This was hands-down one of my favorite renovations of the season.

Not only was it the closest to my personal style, but we were able to address an entire floor of a house, and anytime you can takeover that many rooms is a good time in my books. Missed this episode? Watch it here! Then continue for all the juicy tidbits.

For Karen and Matt, square-footage and function weren’t huge issues. More-so, they disliked what the space looked like and how it flowed. Having previously lived in a condo, their furniture was dwarfed—and there wasn’t enough of it—and when it came to the colours and materials in the space, they were pretty, well, un-pretty: butter yellow walls, old stairs that were falling apart, and black counters and blonde wood cabinets didn’t speak to their taste in the kitchen.

As for the floorplan and flow, they craved open-concept for better nightlines for their two adorable kids. Sounds like a job for these cool cats…

With $60,000 to work with for an entire main floor, we had to get a little creative. The solution? Re-use as many aspects as we could and spend the money where it would really count. Our plan involved reconfiguring and re-using their existing cabinets, spraying them out in a rich deep green, updating the counters and hardware, finding savings with end-of-the-roll textiles and DIY projects, and spending the rest on removing the wall, updating their furniture, and giving them the fireplace and extra storage they so desperately needed. Something that didn’t get shown in the episode was the main-floor powder room renovation we did as well. And yes, which we included in the final cost of $60k!

Demo was quick and mostly painless (although carrying out the appliances and in-tact cabinets and climbing inside the base cabinets to unscrew the countertop left me so sore the next day). To everyone’s surprise, Karen chose to stay with Sebastian to handle construction, which meant an apprehensive Matt was coming with me to handle design. Honestly, they were both such good sports and super hilarious, so it would have been win-win either way.

On the design side of things, Matt cracked me up. A man after my own heart, he too was a pun-master like yours truly, and in a world where dad-jokes don’t always land, we found each other very humorous—which was helpful in our case because he really had no idea what he was doing! Matt, admittedly, didn’t give much thought to design, so I had to get interactive in order to step up his game (see what I did there? What did I tell you)…

Jokes aside, a very real drama moment happened when we discovered that their existing staircase couldn’t be salvaged. We had planned to outfit their existing stairs with new treads and a railing, but the whole thing had to come down for safety reasons. In my opinion, while it was an added cost, it was totally worth it in the end and gave us the opportunity to find something really show-stopping and unique.

As you can see from my floorplan drawing on the left, the powder room was tucked behind the right wall of cabinets. Initially, the door to the room was at the back of the house in the kitchen, and in the reno plan, we flipped the bathroom so it was less off the kitchen and more off the living/dining area.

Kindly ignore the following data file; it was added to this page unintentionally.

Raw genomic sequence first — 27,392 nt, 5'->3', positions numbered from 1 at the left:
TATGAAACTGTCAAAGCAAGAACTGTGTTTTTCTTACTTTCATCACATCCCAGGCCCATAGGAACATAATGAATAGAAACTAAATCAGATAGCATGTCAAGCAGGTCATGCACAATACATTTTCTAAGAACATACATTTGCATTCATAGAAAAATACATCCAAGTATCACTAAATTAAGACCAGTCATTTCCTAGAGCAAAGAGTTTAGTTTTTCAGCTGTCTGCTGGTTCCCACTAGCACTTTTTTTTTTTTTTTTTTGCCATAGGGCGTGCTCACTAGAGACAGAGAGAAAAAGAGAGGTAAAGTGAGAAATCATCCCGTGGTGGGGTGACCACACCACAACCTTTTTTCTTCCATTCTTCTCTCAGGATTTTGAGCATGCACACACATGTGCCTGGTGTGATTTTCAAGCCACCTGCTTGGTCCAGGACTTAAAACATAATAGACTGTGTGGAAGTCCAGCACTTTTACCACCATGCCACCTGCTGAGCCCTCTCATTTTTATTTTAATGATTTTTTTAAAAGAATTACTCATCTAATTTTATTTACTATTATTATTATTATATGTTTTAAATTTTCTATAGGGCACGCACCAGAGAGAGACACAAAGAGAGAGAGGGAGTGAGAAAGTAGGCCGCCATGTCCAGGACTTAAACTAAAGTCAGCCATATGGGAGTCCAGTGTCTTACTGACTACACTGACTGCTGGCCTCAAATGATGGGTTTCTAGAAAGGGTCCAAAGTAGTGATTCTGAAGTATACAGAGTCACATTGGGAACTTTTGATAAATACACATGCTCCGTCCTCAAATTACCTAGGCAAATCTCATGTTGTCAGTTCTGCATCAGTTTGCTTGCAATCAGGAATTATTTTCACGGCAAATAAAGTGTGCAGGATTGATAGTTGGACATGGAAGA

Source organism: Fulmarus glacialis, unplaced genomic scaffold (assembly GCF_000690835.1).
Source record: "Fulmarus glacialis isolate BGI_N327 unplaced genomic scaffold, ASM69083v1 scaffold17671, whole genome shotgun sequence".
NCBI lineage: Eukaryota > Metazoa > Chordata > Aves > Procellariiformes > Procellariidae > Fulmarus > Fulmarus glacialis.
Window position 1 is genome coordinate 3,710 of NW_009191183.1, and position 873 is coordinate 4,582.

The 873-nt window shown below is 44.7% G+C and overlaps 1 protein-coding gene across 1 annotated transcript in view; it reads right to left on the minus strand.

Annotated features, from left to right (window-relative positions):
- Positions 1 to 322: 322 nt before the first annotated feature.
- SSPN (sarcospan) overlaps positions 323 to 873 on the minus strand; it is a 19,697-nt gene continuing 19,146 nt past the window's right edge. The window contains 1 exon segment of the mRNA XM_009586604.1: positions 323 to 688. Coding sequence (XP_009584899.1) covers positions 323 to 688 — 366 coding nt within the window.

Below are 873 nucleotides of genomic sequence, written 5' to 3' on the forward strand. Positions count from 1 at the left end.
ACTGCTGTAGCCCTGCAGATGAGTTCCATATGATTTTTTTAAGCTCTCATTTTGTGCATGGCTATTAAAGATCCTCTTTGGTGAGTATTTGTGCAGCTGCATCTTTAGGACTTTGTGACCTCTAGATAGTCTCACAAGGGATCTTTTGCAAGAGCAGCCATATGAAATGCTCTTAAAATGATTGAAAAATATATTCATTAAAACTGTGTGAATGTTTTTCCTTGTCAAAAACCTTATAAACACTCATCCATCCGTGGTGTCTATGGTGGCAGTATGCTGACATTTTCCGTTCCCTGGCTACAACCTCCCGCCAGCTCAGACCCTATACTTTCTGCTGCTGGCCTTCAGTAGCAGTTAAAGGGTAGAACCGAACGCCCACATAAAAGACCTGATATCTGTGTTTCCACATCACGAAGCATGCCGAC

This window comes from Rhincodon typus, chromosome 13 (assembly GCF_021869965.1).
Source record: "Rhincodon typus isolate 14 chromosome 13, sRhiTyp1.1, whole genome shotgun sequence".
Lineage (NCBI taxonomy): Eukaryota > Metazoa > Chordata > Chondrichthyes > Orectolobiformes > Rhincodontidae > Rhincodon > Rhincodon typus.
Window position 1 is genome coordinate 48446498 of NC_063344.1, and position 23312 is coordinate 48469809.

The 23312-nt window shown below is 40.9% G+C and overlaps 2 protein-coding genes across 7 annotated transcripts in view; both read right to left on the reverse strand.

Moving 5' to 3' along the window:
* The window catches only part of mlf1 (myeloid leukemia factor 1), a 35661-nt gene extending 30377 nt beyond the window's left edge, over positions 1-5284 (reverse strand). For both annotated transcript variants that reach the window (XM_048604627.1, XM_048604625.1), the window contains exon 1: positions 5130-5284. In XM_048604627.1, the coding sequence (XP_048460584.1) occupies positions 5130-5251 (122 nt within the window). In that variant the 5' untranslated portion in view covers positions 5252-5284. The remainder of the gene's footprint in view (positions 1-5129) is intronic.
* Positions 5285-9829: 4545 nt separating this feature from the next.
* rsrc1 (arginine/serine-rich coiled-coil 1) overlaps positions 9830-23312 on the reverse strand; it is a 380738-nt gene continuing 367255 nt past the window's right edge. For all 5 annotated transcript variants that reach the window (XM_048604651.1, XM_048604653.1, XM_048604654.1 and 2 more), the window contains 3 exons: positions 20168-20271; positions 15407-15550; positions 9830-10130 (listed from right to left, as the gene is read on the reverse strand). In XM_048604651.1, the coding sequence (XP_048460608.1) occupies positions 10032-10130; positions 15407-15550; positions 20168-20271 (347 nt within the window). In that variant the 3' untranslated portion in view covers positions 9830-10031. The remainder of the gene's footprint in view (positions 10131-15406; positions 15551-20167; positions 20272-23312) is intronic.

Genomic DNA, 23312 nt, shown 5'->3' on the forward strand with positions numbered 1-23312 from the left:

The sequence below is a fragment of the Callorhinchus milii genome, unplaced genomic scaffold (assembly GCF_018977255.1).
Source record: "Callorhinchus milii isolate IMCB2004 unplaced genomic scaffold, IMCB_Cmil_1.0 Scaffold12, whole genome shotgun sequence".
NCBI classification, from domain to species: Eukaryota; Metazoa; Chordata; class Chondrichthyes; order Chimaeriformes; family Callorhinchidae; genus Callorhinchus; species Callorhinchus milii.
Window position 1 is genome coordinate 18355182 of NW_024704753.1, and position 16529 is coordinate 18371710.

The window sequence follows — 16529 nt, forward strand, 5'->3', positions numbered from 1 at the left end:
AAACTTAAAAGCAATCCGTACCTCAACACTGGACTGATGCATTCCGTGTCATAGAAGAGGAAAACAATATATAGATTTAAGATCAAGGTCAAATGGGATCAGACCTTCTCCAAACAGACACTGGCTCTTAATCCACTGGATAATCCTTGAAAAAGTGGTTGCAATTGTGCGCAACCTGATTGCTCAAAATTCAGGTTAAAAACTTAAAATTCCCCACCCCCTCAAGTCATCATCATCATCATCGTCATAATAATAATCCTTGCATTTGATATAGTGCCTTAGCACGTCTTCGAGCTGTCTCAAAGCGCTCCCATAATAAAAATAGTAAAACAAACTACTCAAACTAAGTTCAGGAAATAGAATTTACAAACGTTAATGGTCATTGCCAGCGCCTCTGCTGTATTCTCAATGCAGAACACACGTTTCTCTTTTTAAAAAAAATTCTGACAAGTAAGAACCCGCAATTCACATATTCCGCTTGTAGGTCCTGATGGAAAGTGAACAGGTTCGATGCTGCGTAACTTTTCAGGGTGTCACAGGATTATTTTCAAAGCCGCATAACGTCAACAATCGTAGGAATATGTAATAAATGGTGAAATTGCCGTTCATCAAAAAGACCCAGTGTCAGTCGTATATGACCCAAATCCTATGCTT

Using the stringers (essentially the sides of a staircase that hold the risers—see below) from their old staircase, Matt and I transformed them into a storage bench for the entryway and outfitted it with a cushion top made from the same fabrics used throughout the main floor to add some design continuity. It blended the old charm and history of the 100 year-old home with some new pretty aspects. I love how this DIY turned out!

(Watch the whole DIY video here!)

And those stairs! Ugh! We may have spent and extra 3k for them, but it was well worth it in the end. Not only do the stairs going up look great, but we nixed the way leading downstairs and installed glass so the room feels wider and lets light into the stairwell.

In just a few short weeks this home went from basic, sparse and chopped-up to open, eclectic, layered and show-stopping. It looked like a cool New York loft or Paris flat. One of my favorite aspects has to be that we used a variety of patterned fabrics and textiles. A lot of people think of curtains, drapes, shades and pillows as afterthoughts, but they not only add depth, visual interest and function, they have a way of making any space feel finished.

Most of the fabrics we sourced for the entire show were through Tonic Living (full source list below). But really, the real beauty of this space was the reaction it conjured from Karen and Matt:

         

And you remember that bathroom I was talking about? Here’s a little slice of it. I love that we continued the spotted motif in here, too:

  

How ’bout them apples? Be sure to check out all the before and after photos on HGTV.ca, get my tips for mastering an open floor plan and peep this super-cool 360° tour of the room from Seb and I.

Get The Look:

  1. Graphic Black and White Ottoman
  2. Flock Pillow and fabrics: Swaying Palms and Dalmation
  3. Neutral Wingback Chair
  4. Glass + Brass Pendants
  5. Cream Club Sofa
  6. Gold Decorative Accents
  7. Green Artwork
  8. Buffalo Check Rug
  9. Marble + Wood Cutting Boards